Seniors continue to serve post graduation despite pandemic
Max Lander | Friday, May 15, 2020
With their undergraduate careers ending amidst a pandemic, the graduating class of 2020 faces a changing world. One thing has not changed: the decision of some to participate in various forms of service work and programs after graduation.
A popular option for many students interested in post-graduation service is the Alliance for Catholic Education (ACE). Christopher Lembo is one such student. He will work in Atlanta next August teaching math, science and religion at a Catholic middle school.
While Lembo will be teaching full-time during the school year, the ACE program also involves summer coursework which, after the two-year program, earns teaching fellows a master’s degree of education.
Lembo said he first heard about the program during his junior year from a friend who was then interning with ACE. However, Lembo’s experience with people in the program is what really drew him to it.
“The point when I realized the program was for me was when I realized everyone who I knew who was somewhat affiliated with ACE were some of the best people that I had ever met,” Lembo said. “Those are the people that I want to be like. They’re just some of my greatest role models.”
Alison O’Neil is another student who will be working with the ACE program after graduation. She’s also going to Atlanta, where she will be teaching middle school social studies. She said the ongoing COVID-19 situation has affected how the preparation and training for participants in the ACE program have taken place.
“The way the program works is that they train us basically for eight weeks,” O’Neil said. “That’s not going to be on campus this time, obviously, but they’re doing it over Zoom.“
O’Neil said she knew about the program early on as a college student and was attracted to ACE for a variety of reasons.
“I always liked teaching and tutoring as a concept, and I really liked the idea of post-grad service too,” O’Neil said.
While ACE draws graduating students interested in service, it is far from the only program graduates of the class of 2020 are participating in. Holly Harris will be serving with the Peace Corps in the Dominican Republic in the Corps’ youth development sector.
Harris said that while she knows she’ll be working in youth development, exactly what she’ll be doing probably won’t become clear until after she finishes the three-month training portion of the program.
“It could mean anything from teaching sexual health programs to teaching critical thinking programs after school,” Harris said. “It’s 27 months total. Three months of training plus 24 months of service. It is possible to extend it by a year, but we’ll see how it goes.”
Harris also said the pandemic has definitely affected her plans. The Peace Corps suspended operations and evacuated members of the organization back in March in response to the pandemic, and while programs are set to resume, Harris said some uncertainty remains.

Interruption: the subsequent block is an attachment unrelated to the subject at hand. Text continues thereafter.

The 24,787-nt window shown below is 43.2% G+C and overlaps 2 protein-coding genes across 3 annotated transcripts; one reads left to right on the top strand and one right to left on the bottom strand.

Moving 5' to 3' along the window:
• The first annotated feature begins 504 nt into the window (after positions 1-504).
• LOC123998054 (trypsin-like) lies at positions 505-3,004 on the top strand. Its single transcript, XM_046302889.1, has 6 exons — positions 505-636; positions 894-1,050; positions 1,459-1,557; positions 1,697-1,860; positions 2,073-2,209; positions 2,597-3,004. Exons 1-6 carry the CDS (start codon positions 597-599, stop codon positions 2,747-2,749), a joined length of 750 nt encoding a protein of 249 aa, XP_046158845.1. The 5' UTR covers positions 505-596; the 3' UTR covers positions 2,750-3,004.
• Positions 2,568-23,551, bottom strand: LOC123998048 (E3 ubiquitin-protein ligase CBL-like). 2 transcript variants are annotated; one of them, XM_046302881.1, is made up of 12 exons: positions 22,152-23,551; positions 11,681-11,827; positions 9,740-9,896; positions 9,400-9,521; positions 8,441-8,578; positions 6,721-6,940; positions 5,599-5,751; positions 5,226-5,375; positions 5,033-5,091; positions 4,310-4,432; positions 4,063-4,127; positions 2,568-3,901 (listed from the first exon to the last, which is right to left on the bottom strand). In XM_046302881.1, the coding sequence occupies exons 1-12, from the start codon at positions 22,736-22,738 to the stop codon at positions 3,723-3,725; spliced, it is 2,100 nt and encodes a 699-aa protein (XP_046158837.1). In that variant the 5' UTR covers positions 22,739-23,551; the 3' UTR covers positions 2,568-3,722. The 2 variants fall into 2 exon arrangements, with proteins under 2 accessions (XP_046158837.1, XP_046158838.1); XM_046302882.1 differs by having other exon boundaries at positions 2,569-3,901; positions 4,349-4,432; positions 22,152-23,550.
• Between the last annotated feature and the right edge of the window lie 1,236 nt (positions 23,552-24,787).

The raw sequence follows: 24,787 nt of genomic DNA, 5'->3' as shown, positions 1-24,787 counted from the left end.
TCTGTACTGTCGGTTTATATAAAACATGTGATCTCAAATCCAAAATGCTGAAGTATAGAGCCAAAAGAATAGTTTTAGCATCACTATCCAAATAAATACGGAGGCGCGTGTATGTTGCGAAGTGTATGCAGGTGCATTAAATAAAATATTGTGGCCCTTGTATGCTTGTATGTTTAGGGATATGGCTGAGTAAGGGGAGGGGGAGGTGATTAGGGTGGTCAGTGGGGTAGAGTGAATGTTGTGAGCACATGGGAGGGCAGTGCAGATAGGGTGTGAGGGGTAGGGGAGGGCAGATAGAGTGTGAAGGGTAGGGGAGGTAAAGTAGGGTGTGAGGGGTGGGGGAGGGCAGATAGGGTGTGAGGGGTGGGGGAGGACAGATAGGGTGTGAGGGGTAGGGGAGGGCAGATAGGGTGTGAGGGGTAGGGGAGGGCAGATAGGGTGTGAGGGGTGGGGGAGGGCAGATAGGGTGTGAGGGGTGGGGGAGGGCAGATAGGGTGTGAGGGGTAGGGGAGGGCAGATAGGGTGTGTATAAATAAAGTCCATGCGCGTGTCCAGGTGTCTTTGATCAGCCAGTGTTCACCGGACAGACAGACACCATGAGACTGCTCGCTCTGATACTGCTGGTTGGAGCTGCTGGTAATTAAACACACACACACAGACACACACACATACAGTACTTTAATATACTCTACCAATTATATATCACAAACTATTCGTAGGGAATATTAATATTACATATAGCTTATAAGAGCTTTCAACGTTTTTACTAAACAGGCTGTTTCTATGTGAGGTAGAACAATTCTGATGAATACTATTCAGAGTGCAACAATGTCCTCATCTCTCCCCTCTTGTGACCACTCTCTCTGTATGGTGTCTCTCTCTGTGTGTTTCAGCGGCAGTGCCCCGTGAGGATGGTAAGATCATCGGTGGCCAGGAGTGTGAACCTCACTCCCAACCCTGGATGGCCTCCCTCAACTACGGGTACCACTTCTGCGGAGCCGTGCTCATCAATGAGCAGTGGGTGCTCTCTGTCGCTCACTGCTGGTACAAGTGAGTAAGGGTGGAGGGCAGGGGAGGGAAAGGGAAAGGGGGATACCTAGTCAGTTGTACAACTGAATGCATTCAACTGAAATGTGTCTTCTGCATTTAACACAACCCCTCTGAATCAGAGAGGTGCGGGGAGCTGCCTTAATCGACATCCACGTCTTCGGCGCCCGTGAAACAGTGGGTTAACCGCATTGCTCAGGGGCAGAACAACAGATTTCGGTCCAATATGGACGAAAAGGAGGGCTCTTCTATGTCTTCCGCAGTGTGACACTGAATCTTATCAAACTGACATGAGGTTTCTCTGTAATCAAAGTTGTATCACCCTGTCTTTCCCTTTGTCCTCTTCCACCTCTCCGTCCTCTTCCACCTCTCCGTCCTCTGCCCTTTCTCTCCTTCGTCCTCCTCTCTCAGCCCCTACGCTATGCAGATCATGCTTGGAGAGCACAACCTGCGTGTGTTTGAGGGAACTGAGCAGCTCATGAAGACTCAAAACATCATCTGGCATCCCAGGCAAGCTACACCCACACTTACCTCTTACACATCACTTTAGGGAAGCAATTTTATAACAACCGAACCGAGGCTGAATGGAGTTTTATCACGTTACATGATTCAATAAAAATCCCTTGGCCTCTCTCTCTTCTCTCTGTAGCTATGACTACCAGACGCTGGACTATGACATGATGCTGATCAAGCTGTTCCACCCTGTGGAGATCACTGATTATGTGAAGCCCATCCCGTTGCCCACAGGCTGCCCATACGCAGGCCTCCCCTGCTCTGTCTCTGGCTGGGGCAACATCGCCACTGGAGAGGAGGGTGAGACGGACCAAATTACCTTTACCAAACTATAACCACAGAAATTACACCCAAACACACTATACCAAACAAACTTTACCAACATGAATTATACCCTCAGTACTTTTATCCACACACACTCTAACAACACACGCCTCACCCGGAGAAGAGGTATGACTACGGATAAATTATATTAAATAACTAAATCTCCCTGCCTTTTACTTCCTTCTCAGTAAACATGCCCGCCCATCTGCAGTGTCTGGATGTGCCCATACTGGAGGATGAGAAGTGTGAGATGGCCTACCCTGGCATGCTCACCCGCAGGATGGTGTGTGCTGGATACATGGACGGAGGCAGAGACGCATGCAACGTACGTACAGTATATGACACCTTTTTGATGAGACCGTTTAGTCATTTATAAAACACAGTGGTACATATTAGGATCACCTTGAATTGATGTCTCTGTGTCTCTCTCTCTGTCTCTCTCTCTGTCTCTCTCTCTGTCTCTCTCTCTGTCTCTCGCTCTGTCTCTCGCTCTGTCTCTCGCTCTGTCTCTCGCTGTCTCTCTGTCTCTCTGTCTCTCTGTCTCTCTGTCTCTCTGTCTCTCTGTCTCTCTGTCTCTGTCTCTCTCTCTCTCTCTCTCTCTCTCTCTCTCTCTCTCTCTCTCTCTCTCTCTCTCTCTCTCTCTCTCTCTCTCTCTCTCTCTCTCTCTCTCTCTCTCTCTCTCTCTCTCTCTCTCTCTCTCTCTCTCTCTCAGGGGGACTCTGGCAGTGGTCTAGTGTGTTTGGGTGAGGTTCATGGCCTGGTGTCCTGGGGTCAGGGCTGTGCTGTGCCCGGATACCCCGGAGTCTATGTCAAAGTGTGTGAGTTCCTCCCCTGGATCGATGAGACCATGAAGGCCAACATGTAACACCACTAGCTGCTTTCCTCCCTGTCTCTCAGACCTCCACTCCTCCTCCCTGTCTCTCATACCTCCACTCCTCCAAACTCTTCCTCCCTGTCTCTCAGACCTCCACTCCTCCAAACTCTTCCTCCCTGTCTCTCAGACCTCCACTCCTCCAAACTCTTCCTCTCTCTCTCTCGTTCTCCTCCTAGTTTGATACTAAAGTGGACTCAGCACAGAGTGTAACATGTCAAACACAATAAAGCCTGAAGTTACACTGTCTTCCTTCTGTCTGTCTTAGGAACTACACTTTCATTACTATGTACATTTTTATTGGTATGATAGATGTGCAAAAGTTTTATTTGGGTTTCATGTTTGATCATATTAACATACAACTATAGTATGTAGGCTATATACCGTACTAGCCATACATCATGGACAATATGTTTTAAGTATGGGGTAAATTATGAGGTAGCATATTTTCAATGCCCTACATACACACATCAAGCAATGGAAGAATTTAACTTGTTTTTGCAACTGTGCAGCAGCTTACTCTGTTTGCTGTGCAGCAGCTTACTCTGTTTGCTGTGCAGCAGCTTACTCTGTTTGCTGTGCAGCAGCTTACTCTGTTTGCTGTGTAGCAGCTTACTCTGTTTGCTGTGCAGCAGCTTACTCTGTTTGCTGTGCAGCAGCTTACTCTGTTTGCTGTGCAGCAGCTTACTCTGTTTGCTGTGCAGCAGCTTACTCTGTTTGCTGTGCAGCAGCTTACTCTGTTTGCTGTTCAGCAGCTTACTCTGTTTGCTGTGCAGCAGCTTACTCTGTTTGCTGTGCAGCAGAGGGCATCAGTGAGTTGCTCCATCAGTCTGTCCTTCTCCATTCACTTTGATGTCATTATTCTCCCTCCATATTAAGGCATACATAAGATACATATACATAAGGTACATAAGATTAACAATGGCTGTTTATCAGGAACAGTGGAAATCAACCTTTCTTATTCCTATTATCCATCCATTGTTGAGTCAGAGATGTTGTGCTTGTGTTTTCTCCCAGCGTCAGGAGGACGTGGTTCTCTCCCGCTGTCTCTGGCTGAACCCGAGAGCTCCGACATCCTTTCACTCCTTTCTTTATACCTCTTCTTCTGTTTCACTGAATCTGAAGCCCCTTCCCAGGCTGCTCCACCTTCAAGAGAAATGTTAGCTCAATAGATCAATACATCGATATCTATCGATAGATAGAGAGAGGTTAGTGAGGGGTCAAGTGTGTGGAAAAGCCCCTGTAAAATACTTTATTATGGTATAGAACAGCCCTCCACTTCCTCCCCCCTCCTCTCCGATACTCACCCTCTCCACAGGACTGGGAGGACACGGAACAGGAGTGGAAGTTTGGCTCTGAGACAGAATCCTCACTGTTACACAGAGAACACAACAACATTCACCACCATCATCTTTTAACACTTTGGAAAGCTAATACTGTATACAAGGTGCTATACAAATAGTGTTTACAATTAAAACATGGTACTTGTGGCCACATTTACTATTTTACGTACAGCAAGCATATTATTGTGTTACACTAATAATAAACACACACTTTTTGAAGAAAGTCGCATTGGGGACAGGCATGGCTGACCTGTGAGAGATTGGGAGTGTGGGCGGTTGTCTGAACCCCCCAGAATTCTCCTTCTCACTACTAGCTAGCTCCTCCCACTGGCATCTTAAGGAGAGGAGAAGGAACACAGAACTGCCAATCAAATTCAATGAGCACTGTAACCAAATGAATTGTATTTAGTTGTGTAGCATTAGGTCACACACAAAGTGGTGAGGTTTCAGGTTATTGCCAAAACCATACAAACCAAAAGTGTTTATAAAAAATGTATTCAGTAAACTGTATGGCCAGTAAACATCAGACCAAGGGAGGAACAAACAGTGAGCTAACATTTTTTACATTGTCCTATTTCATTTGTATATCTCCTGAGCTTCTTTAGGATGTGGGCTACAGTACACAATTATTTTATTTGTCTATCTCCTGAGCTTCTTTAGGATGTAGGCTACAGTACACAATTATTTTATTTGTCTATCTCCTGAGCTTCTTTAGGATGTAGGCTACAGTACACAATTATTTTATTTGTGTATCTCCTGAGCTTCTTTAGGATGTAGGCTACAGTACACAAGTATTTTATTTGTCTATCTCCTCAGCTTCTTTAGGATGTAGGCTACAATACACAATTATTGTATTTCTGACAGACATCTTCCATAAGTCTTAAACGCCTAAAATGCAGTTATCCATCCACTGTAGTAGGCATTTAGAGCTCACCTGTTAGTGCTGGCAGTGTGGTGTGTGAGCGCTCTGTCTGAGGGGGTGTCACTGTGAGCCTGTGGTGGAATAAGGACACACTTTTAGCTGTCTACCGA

“All programs are still suspended until Sept. 30 at least, so the earliest I would leave would not be until October and originally I was going to depart in August,” she said.
Harris said she was drawn to the Peace Corp over other potential service programs because of the good the program does as well as the potential to broaden perspectives and learn while helping others.
“Of course when you’re there, the goal is to make tangible, sustainable change in small ways by touching individual people and changing the course of their lives and instituting programs to help their communities, but what’s really going to change is how you view the world and how you interpret cultures that are different from your own,” Harris said.
Georgi Saucedo is another graduating senior who is planning to participate in an international service program in the coming year. He will be working with a Catholic non-profit organization called Farm of the Child which serves to educate, protect and promote healing and spiritual formation for orphaned and abandoned children in Honduras.
Saucedo said he plans to attend medical school but knew he wanted to participate in a service project and was drawn to Farm of the Child’s Catholic mission, its emphasis on teaching and the people it serves.
“This is something that sounds awesome that I really wanted to do, and it has a pretty good Notre Dame connection,” Saucedo said.
Saucedo said that service with Farm of the Child often involves both a teaching and administrative aspect.
“Once you get on the ground, they kind of see where your talents can be of service to the community, but it’s very, very likely I’ll be in a teaching role,” he said. “So I’ll be in the school, and there’s usually also an administrative aspect. Usually, you’re teaching the children in Spanish for whatever subjects they need, and then also you might be doing something in the offices that’s more administrative.”
Saucedo said service is something he has been interested in since he was young, and he became seriously interested in the idea as an undergrad. He said the Catholic ideal of service was something he always found appealing.
“There’s always kind of, like, peace? I don’t know if it’s peace, maybe joy actually is the right word. But there’s always this joy I feel when I think of doing service like that,” Saucedo said. “So I was like, well I’ve always wanted to do service, so at that point, it was just, ‘Where do I want to go?’”